Koepka’s Tournament-Sealing Chip-In

Aaron Ungvarsky

Aaron Ungvarsky

PGA of America Professional, SwingU Instructor

Brooks Koepka slammed the door on his fifth PGA Tour victory and the No. 1 ranking on the 16th hole during the final round of the CJ Cup @ Nine Bridges on Sunday. Missing the green on the third-to-last hole and hanging onto a one-stroke lead, the reigning U.S. Open and PGA Champion struck the perfect shot to increase his lead.

“I didn’t have the greatest of lies (for my second shot) and then hit that left and the chip was probably 25 yards,” Koepka said after the win. “It was a great lie, it couldn’t have been sitting any better, everything was going with me and the ball was sitting up pretty high. I knew I put some spin on it, but where I had to land it was left-to-right slope and then it was downslope and it just kept feeding away.

“All I was trying to do was make sure it got on that bottom tier. If it got on that bottom tier, it was probably going to be no more than eight feet away. My caddie even said right before I hit the shot, you know, ‘This is the one you need to hole,’ or ‘You’re going to make this.’ He never really says that, but this time he was right, which was nice.”

Many amateurs — rightfully so — get stuck on swing motion and execution part of the shot before even thinking about what the ball is going to do when it hits the putting surface. Yes, the ball needs to be struck accurately and consistently for a player to worry about or try to predict the spin or roll a shot will have, but improving and lowering scores starts with attacking a short game shot in two parts: the contact and then the release.

Koepka was able to hole out his shot because he factored in the lie and how the shot would come off the club. The lie was perfect and predictable, but he also read the green breaking from left-to-right and knew to play for that movement after the ball landed. Too many players will hit a great shot and watch the ball end up working away from the hole.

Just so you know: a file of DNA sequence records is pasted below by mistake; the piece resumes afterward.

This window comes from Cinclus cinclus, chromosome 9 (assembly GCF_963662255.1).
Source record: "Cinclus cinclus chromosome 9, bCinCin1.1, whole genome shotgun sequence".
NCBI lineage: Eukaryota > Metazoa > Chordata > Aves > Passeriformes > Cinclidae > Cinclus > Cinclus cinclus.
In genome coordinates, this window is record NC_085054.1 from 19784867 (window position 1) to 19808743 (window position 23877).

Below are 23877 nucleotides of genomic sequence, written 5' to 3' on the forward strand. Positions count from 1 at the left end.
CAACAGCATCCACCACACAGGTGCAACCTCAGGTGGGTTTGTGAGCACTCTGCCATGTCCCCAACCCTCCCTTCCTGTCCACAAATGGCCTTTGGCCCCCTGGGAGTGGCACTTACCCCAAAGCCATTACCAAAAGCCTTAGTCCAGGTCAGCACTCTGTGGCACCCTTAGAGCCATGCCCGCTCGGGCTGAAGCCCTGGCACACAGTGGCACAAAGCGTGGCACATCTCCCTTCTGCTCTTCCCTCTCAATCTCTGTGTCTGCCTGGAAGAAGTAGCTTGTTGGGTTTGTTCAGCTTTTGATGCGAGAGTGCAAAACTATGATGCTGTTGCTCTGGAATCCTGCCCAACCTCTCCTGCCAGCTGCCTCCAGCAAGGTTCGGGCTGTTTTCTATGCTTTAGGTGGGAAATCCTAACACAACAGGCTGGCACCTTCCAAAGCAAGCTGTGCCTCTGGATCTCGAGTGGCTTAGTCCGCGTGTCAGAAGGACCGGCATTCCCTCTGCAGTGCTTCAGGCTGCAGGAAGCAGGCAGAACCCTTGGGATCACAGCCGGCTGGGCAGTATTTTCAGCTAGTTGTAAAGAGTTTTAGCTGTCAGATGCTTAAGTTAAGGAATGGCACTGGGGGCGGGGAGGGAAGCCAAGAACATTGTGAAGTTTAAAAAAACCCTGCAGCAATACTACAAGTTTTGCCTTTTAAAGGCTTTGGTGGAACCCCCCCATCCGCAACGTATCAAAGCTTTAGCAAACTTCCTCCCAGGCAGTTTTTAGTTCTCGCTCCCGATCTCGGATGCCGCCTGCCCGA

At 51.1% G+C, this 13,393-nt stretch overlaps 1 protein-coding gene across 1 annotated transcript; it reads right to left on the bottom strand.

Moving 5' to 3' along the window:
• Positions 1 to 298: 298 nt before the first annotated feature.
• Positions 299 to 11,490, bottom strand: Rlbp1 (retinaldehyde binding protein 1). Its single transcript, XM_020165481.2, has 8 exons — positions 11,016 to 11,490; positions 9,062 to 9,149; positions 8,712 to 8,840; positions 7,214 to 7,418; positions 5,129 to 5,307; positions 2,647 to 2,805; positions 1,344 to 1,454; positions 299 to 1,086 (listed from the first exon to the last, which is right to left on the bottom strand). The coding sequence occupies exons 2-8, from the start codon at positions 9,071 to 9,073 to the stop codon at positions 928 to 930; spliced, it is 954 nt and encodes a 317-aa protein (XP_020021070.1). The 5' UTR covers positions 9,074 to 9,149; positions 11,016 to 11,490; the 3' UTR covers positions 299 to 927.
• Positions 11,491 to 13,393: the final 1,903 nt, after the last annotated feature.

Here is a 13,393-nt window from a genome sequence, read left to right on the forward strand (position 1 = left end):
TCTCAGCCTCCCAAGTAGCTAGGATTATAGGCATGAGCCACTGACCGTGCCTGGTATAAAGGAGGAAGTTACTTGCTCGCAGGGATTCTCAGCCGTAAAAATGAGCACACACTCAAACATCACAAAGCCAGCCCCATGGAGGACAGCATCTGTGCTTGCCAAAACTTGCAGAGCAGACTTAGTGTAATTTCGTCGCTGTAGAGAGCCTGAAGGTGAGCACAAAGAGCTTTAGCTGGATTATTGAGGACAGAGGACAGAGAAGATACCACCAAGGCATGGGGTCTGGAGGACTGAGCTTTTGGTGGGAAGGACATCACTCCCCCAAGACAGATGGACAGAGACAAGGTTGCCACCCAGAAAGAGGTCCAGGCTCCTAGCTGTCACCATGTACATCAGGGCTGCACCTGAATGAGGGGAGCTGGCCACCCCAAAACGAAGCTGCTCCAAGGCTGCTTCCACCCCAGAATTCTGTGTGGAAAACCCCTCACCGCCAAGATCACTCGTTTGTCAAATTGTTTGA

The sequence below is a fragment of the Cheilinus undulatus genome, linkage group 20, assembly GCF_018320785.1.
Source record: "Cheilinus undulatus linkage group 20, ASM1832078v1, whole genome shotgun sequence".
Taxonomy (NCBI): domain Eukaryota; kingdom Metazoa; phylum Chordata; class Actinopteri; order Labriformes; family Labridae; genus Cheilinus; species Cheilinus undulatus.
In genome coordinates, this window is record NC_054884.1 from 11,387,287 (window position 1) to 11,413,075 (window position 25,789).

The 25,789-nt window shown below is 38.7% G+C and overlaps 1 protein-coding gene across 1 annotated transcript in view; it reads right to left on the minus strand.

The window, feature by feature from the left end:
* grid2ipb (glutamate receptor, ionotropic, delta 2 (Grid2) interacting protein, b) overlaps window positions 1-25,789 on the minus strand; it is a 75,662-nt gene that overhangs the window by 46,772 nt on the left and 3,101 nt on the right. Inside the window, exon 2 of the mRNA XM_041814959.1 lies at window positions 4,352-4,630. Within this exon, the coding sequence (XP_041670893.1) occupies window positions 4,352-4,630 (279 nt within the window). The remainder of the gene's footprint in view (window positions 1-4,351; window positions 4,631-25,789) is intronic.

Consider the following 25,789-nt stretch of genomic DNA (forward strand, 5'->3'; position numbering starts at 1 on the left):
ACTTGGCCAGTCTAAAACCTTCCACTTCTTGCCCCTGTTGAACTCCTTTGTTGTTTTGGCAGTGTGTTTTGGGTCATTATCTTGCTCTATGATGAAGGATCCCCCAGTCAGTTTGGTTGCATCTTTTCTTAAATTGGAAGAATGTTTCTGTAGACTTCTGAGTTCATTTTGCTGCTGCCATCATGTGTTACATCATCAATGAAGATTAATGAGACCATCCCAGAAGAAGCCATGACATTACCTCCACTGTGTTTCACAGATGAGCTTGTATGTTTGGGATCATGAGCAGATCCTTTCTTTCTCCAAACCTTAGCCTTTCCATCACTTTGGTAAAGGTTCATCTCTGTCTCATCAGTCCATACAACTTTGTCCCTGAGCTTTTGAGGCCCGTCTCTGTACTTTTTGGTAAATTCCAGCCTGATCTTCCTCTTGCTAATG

We need to anticipate the distance and direction that will leave the ball in the best position for a makeable putt — or give us a chance at sinking it from off the green.

Here are the best steps to approaching a greenside shot:

  1. Asses the lie. If you are reasonably certain you can deliver the club on a predictable angle of attack with controlled speed, you can now think about a landing spot and factoring the release of the ball. If not, focus on the contact. Go for a safe shot, usually a club with more loft and pick a safe landing area. Playing for a softer-landing shot that safely avoids a big number will give you a shot at a two-putt and the ability to fight another day.
  2. Read the land. Pick a landing spot that will use the slope of the green and the location of the pin to your advantage. Since you have determined you can predict the trajectory and outcome of the carry, imagine the ball rolling from the landing spot like a putt. Ask yourself which way it will be breaking; will it be gaining speed or traveling uphill? Once you have gathered this intel, fine-tune your landing area to leave your ball in the best location.